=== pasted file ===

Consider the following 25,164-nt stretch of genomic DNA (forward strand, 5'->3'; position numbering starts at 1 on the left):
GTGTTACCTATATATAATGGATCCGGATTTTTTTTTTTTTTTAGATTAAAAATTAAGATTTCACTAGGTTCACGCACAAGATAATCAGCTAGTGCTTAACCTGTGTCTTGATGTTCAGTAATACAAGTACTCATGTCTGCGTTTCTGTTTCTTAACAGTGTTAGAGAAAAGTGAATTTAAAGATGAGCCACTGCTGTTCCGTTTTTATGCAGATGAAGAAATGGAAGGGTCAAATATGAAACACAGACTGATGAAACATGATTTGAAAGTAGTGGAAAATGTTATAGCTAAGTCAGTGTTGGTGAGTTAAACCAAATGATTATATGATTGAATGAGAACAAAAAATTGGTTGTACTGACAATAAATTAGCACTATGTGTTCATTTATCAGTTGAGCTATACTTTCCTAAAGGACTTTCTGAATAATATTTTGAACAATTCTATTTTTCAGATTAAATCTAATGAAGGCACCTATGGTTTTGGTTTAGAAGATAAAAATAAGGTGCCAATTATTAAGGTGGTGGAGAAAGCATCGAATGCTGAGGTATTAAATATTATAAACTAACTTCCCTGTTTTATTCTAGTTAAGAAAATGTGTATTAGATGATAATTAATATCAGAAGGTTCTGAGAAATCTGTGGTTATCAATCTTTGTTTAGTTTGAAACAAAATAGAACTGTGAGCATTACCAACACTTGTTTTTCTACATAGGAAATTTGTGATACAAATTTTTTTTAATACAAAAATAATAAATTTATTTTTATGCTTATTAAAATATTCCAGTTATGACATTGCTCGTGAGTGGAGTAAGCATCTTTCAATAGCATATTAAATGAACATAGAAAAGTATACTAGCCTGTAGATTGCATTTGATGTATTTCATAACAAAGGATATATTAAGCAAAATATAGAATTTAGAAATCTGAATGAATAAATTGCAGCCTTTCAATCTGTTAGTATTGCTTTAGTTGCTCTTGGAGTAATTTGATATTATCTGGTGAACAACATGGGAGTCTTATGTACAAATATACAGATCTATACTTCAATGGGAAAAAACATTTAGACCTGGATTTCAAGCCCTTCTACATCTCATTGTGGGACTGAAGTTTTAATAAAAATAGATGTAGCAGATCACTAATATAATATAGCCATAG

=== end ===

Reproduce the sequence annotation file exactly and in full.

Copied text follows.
Consider the following 25,164-nt stretch of genomic DNA (forward strand, 5'->3'; position numbering starts at 1 on the left):
GTGTTACCTATATATAATGGATCCGGATTTTTTTTTTTTTTTAGATTAAAAATTAAGATTTCACTAGGTTCACGCACAAGATAATCAGCTAGTGCTTAACCTGTGTCTTGATGTTCAGTAATACAAGTACTCATGTCTGCGTTTCTGTTTCTTAACAGTGTTAGAGAAAAGTGAATTTAAAGATGAGCCACTGCTGTTCCGTTTTTATGCAGATGAAGAAATGGAAGGGTCAAATATGAAACACAGACTGATGAAACATGATTTGAAAGTAGTGGAAAATGTTATAGCTAAGTCAGTGTTGGTGAGTTAAACCAAATGATTATATGATTGAATGAGAACAAAAAATTGGTTGTACTGACAATAAATTAGCACTATGTGTTCATTTATCAGTTGAGCTATACTTTCCTAAAGGACTTTCTGAATAATATTTTGAACAATTCTATTTTTCAGATTAAATCTAATGAAGGCACCTATGGTTTTGGTTTAGAAGATAAAAATAAGGTGCCAATTATTAAGGTGGTGGAGAAAGCATCGAATGCTGAGGTATTAAATATTATAAACTAACTTCCCTGTTTTATTCTAGTTAAGAAAATGTGTATTAGATGATAATTAATATCAGAAGGTTCTGAGAAATCTGTGGTTATCAATCTTTGTTTAGTTTGAAACAAAATAGAACTGTGAGCATTACCAACACTTGTTTTTCTACATAGGAAATTTGTGATACAAATTTTTTTTAATACAAAAATAATAAATTTATTTTTATGCTTATTAAAATATTCCAGTTATGACATTGCTCGTGAGTGGAGTAAGCATCTTTCAATAGCATATTAAATGAACATAGAAAAGTATACTAGCCTGTAGATTGCATTTGATGTATTTCATAACAAAGGATATATTAAGCAAAATATAGAATTTAGAAATCTGAATGAATAAATTGCAGCCTTTCAATCTGTTAGTATTGCTTTAGTTGCTCTTGGAGTAATTTGATATTATCTGGTGAACAACATGGGAGTCTTATGTACAAATATACAGATCTATACTTCAATGGGAAAAAACATTTAGACCTGGATTTCAAGCCCTTCTACATCTCATTGTGGGACTGAAGTTTTAATAAAAATAGATGTAGCAGATCACTAATATAATATAGCCATAG